And so my journey of palliative care cooking for a late stage diabetes turned kidney failure patient started. Having no teeth was a serious problem. As was his very, very limited taste range and dislike of new tastes. And so I simply steamed some sweet potato with a chicken breast, added some fresh herbs from my garden and some Braggs Liquid Aminos. Nothing else. No salt. I blended it to a smooth thick soup consistency with a little of the steaming water. AND HE LOVED IT.
And so I came every day with a fresh bow of cooked "something". Pumpkin or sweet potato or regular potato. Chicken breast, lean beef or white fish. And vegetables like brocolli, carrot, green beans, cabbage, mushrooms, cauliflower or mustard greens. Always steamed. All grooved along with a tablespoon of Braggs Liquid Aminos. And always vitamised with some fresh garden herbs in my blender till it looked like baby food. In between meals, Ar Pin gave him only mashed banana, and a little gelatinous fresh coconut meat . And the water from one green coconut every day. Sometimes Ar Pin made fresh lime juice sweetened with local stevia for him.
The day of his expected death came and went. And then another month went by. And then 3 months. 6 months. He started to be able to talk. To sit. And to enjoy the moments with my daughter and his own children. I love this photo - the first day Ar Jai Saa was able to sit alone and hold Ploi. And yes, that's a bag of local stevia on the floor near him, not weed. :)
He never regained the use of his legs. But he sat and was able to speak and regained some dignity, and enjoyed holding my little daughter while I was busy in their kitchen. I like to think he had TIME to make his peace with his dying. When he didn't die and my own family of 6 and my business took most of my energy and time, I taught his wife how to prepare the food and bought them a blender. She was a great student and, to this day, treats me like royalty when I meet her at extended Thai family gatherings.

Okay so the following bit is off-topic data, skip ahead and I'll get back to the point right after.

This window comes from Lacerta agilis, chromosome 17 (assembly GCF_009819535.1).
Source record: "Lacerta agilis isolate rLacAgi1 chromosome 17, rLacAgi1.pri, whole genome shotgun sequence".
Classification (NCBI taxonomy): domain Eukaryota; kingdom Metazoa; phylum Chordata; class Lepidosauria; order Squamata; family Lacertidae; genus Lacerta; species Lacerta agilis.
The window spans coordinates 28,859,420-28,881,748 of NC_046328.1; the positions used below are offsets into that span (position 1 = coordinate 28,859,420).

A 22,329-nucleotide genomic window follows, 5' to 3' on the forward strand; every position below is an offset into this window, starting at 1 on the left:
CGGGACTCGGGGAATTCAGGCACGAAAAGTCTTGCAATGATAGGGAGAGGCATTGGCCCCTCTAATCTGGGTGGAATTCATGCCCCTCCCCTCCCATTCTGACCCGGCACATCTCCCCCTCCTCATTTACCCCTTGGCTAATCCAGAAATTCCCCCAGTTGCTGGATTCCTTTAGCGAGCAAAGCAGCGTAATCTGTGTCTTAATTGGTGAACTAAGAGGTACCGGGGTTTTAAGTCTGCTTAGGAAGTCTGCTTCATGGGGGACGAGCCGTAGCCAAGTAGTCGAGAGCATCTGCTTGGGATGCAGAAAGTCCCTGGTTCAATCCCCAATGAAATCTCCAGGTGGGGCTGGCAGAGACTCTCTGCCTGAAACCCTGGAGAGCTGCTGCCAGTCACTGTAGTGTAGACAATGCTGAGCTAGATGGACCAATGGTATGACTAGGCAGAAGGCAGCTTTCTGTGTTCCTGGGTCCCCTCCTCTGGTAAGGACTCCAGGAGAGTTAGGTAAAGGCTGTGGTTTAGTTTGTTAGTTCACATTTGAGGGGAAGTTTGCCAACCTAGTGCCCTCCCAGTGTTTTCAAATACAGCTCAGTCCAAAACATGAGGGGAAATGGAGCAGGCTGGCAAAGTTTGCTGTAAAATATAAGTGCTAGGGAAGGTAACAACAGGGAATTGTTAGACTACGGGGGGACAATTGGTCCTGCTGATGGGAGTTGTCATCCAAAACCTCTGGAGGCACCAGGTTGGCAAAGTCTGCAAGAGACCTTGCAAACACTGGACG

Three and a half years later, after that first visit, Ar Jai Saa finally passed in his own bed, back in the family village in Sii Satchanali.
My palliative care diabetes diet secrets?
Easy to digest protein and no fats. Everything steamed. A handful of fresh herbs in everything, every day. The only real carbs he got were slow releasing complex carbs from sweet potato, regular potato or pumpkin. Braggs was the only condiment.
The mashed banana he got was a special local kind - all these years here and I still don't know exactly what it's called. But you only find it at cheap Thai wet markets and at roadside stalls. They are low in sugar and known by Thai people to provide slow releasing energy and good bowel function.
Conscious medicinal cooking is more than "just" preventing disease or managing symptoms. Sometimes it literally buys a person time to complete their karma, to say their good byes, to heal old wounds and to find a place of calm and dignity.
I'm grateful for the time with him, and smiling tonight to see HOW CUTE my daughter @nabithecat was way back when! And what pleasure she brought to a dying man.
Savour the moments people. Get in your kitchens and show your love in practical ways to the people who matter.